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Stand up and be recognized as a dental assistant scholar

April 22, 2015
Many hard working dental assistants can take their education to the next level by becoming a Fellow in the ADAA. Here are some of the steps you need to take apply much of the education you've already received to earning the title of Fellow.

Dental assistants must acquire highly technical knowledge and understanding of procedures, materials, and other advances used in the practice of dentistry. After all, they’re the ones who typically set up a procedure, anticipate every step, and educate patients. In addition, assistants are tasked with assuring the safety of the dental team and patients through performing a majority of the infection control protocols and managing the hazardous communication program.

Pictured from left: Veronica Chapin, Karen Comisi, Delores Munoz, Theresa Anderson, Deborah Kellenbeck, Dr. Lori Gagliardi, Teresa Rogers. Masters recipients in the black robes are Gina Conrad and Tija Hunter. Not pictured: Jenny Yarusso, Janice Crews, and Colette Jesikiewic.

A typical professional dental assistant spends many hours each year attending participation and lecture courses, viewing webinars, reading journal articles, and participating in office in-service programs, just to keep up with all the advancements related to providing superior dental care.

If you’re reading this article, you’re probably one of the many high achievers in dental assisting. You truly should be recognized for your scholarship and dedication to excellence through your continuing education activities. The American Dental Assistants Association (ADAA) wants to recognize you for this commitment, and we urge to come forward.

The ADAA will bestow the coveted designation of “Fellow” and then “Master” to dental assistants who demonstrate quality in service through continuing education and knowledge. Long a standard of professional achievement, Fellowship in one of America's health-care organizations has been a coveted level of professional recognition, and a recognized, accepted accomplishment among one's peers. The ADAA offers a Fellowship within its membership, and there are two paths to this goal—clinical and business.

Thousands of dental assisting professionals have proven their skill and dedication through earning the national Certified Dental Assistant certification through the Dental Assisting National Board, Inc. or a state-specific Registered Dental Assistant credential. In addition, the ADAA offers a challenging path to:

  • Increased value to your patients and practice
  • Enhanced confidence in your dental assisting capabilities
  • Public recognition of professional achievement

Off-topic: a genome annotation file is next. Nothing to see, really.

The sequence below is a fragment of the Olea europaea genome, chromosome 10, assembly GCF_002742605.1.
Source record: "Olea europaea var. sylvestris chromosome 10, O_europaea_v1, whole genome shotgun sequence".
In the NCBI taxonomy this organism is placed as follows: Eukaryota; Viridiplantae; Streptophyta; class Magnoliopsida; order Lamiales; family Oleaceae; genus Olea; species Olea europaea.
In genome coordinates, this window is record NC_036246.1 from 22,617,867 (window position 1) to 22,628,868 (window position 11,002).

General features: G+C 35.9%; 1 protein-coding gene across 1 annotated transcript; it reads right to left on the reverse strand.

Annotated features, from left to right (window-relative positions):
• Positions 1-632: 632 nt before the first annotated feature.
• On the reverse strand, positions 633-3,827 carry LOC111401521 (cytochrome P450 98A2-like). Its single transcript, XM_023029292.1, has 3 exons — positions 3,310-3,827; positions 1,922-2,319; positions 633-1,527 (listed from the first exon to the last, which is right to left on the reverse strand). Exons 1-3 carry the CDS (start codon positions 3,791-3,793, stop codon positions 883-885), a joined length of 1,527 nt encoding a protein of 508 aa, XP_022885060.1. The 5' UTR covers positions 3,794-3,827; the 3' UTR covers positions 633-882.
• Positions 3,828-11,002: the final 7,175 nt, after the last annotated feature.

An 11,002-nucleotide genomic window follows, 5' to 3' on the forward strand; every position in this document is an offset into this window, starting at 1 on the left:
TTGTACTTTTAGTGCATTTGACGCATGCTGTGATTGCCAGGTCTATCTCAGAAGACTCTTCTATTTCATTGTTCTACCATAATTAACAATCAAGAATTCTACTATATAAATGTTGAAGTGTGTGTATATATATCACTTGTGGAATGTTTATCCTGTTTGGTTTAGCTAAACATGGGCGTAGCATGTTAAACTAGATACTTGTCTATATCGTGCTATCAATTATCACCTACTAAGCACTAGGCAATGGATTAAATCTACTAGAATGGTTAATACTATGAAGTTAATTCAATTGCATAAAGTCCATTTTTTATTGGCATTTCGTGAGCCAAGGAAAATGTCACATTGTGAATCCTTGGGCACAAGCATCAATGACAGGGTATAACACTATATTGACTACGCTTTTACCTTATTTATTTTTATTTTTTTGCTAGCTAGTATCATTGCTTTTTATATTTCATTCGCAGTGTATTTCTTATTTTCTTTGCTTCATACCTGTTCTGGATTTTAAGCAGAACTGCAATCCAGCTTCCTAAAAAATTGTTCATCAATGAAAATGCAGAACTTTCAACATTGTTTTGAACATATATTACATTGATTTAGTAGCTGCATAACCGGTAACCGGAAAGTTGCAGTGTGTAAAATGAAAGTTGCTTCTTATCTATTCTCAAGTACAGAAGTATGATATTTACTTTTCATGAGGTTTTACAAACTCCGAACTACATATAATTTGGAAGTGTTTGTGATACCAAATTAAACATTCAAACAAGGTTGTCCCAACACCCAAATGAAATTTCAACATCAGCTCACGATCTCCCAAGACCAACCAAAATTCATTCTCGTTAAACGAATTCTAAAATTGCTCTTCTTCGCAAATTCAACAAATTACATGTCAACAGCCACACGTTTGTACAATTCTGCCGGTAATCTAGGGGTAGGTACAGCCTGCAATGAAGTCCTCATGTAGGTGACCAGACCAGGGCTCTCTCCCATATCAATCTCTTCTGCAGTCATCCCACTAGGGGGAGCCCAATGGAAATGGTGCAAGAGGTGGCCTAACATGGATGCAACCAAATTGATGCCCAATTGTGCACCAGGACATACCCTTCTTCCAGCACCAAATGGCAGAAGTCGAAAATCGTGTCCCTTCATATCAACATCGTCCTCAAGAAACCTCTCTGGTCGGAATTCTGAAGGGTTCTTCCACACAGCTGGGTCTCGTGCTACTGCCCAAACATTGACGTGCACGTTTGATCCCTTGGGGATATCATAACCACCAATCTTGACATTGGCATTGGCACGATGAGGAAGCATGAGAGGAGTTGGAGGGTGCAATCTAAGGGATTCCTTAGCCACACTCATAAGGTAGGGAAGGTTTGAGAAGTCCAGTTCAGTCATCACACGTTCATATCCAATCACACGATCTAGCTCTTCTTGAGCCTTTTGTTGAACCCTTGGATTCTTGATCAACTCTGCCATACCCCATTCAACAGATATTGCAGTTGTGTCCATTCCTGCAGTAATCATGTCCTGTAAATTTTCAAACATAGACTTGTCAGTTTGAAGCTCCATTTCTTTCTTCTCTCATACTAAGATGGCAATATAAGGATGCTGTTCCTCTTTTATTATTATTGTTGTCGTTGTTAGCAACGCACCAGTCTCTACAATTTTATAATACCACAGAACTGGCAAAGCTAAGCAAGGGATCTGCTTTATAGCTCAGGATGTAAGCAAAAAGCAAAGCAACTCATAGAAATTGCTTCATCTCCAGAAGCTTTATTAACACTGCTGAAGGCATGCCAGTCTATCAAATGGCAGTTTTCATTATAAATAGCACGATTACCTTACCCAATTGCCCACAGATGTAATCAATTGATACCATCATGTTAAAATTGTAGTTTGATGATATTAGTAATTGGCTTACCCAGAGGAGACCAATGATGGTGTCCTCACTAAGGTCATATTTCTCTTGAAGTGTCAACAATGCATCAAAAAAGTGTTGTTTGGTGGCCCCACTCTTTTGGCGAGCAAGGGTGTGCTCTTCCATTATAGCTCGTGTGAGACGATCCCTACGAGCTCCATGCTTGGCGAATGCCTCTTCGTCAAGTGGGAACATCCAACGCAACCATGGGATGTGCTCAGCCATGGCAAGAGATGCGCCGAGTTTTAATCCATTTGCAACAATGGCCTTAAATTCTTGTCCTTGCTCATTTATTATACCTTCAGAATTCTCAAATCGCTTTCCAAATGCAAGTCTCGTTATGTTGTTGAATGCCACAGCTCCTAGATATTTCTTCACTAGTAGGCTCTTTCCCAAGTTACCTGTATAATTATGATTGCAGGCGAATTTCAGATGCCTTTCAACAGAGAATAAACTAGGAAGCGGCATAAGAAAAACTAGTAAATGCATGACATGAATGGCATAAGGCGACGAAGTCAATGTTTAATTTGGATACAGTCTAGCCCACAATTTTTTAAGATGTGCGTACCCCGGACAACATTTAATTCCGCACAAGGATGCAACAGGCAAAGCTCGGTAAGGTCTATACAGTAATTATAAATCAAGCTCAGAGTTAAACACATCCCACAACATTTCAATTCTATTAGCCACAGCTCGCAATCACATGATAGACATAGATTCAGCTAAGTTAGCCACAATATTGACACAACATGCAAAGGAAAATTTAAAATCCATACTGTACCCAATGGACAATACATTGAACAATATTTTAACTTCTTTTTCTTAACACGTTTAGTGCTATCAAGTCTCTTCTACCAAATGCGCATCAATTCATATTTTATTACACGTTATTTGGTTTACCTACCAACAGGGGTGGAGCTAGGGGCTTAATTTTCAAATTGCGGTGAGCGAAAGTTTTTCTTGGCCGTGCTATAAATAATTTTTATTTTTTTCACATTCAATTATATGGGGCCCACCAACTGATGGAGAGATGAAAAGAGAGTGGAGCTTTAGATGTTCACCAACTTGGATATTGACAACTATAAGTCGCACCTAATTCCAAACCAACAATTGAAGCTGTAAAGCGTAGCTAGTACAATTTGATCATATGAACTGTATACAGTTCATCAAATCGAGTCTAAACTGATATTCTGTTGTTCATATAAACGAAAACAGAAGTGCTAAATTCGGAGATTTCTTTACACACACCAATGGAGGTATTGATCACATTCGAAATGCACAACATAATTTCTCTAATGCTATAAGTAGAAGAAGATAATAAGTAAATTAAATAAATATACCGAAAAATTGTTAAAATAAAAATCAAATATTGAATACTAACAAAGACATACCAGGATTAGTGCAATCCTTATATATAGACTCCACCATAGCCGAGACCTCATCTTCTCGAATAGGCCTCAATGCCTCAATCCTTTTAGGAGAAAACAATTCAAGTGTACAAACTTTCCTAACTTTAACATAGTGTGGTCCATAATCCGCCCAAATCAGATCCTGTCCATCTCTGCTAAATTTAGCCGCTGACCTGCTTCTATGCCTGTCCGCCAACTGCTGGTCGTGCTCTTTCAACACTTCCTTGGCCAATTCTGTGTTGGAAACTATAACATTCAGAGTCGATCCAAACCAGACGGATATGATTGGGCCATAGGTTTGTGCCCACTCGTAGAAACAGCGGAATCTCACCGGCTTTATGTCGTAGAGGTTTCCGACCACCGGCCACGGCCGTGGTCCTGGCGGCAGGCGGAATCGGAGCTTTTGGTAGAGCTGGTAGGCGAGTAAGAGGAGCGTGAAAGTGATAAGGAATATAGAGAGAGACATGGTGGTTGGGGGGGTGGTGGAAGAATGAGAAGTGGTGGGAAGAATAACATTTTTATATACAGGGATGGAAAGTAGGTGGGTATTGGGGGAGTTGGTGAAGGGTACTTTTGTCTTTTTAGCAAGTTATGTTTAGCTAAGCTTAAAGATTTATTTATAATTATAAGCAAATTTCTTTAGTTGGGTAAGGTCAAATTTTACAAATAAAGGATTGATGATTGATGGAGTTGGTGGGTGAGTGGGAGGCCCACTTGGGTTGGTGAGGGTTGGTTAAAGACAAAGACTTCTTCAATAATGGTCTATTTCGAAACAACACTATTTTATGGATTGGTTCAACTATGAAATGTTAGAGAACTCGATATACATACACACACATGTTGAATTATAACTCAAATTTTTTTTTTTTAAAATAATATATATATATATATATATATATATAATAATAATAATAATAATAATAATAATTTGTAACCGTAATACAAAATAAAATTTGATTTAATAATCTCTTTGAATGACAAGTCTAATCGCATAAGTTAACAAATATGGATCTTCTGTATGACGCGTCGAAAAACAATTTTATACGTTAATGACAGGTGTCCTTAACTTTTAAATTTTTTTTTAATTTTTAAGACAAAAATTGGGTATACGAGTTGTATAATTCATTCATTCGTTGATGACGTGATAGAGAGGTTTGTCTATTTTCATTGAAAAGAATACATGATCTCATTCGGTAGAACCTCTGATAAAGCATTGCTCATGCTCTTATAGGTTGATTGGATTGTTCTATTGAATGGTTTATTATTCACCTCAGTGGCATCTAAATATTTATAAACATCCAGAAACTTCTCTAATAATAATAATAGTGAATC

• Increased professional status
  • Satisfaction of increased education
  • Enhancement of self esteem

Doctors take pride in confident, educated team members. This recognition and its aura of proven skills contributes to in-house marketing efforts, shorter start up time for a new employee, and reduced staff turnover. Most importantly, patients benefit from self-assured, well-educated team members who are confident in their contributions to the dental team.

In order to become a Fellow of the ADAA, a dental assistant must be an active member of the ADAA. Immediately following enrollment, the ADAA active member can begin accruing the 300 hours of continuing education credit required for completion.

Those who have already achieved CDA certification are halfway to achieving Fellowship and will automatically receive 150 hours of credit. Non-CDAs that hold RDA status from a state may apply for RDA credit, which is awarded on a state-by-state basis according to established criteria. However, RDA hours cannot be credited in addition to CDA hours.

Upon completing the Fellowship program, successful applicants will be recognized at the ADAA Annual Conference during a formal convocation ceremony. National recognition will be provided through the ADAA's professional journal and press releases. A record of all CE credit hours submitted will be held in ADAA's Fellowship files, and as an extra benefit, each enrollee will receive an annual printout of CE submitted to the ADAA during the year.

As the profession of dental assisting moves forward, we encourage assistants to move forward as well. We invite all dental assistants to join the ADAA Fellowship Program as we work together in the pursuit of knowledge in the practice of our profession.

ALSO BY KIMBERLY BLAND: Ethical dilemmas in dental assisting
Celebrating dental assistants during upcoming Dental Assistants Recognition Week

Kimberly G. Bland, CDA, EFDA, MEd, is the 2014-2015 ADAA president, and she lives in Bradenton, Fla.